Under Italian law, persons participating in a killing, but who didn't actually carry out the slaying itself, risk being charged with murder.
Both suspects are also being investigated for attempted extortion.
Finnegan Elder's family declined an interview outside of their San Francisco home on Saturday. Instead, they released a written statement:
"We write as a family to express our deepest condolences to the grieving family and community that loved Brigadier Cerciello Rega. We are shocked and dismayed at the events that have been reported, but have very little independent information about these events. We have not been able to have any communication with our son. We ask that you respect our privacy during this difficult time. Our thoughts are with all of those who have been impacted by this tragedy."
Neighbor Gloria Keeley told KPIX that Elder is a good kid.
"I've known Finn since he was born and I'm in shock. He's one of the nicest neighbors," said Keeley.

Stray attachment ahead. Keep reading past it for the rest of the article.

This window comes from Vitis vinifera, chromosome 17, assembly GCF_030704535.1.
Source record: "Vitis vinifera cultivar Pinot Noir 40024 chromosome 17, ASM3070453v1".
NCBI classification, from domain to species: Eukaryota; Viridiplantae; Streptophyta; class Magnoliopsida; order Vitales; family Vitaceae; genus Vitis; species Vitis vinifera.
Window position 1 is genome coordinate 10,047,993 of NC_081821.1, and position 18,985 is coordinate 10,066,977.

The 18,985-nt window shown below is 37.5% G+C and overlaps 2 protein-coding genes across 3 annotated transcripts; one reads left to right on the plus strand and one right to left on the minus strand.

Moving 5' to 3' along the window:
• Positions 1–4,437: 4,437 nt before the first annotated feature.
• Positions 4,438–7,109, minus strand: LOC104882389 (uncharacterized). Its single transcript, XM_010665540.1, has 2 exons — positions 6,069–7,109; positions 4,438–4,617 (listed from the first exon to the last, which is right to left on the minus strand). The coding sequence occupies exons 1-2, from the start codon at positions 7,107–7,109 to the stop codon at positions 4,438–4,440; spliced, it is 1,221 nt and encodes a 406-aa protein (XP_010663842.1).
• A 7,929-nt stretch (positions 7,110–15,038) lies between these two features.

Most neighbors know him as Finn. He played varsity football at Sacred Heart High School, in San Francisco, but later transferred to and graduated from High School, in Mill Valley.
"My vision of Finn, I don't see him doing that," said Keeley.
Two other neighbors weren't too surprised by the allegation and arrest.
They didn't want to provide their names, but they said Elder is a troublemaker. They recounted several instances where Elder had gotten drunk and thrown up in front of their home.
The second suspect, Gabriel Natale-Hjorth, played Lacrosse at Tamalpais High. His classmate said he had a violent reputation on campus.
"I've kind of always known that he's a bad guy," said a Tamalpais High student who knew Natale-Hjorth. "He would come up in stories of just like activities that you wouldn't want your kids getting into. He's kind of been known around town as a delinquent character."
Natale-Hjorth's family declined to comment when KPIX went to their family home in Mill Valley.
"The audacity to do that in another country is frightening. I just think it's disgusting to kill a police officer, when they're keeping everyone safe," the student said.
Italian police said the two teens have already confessed.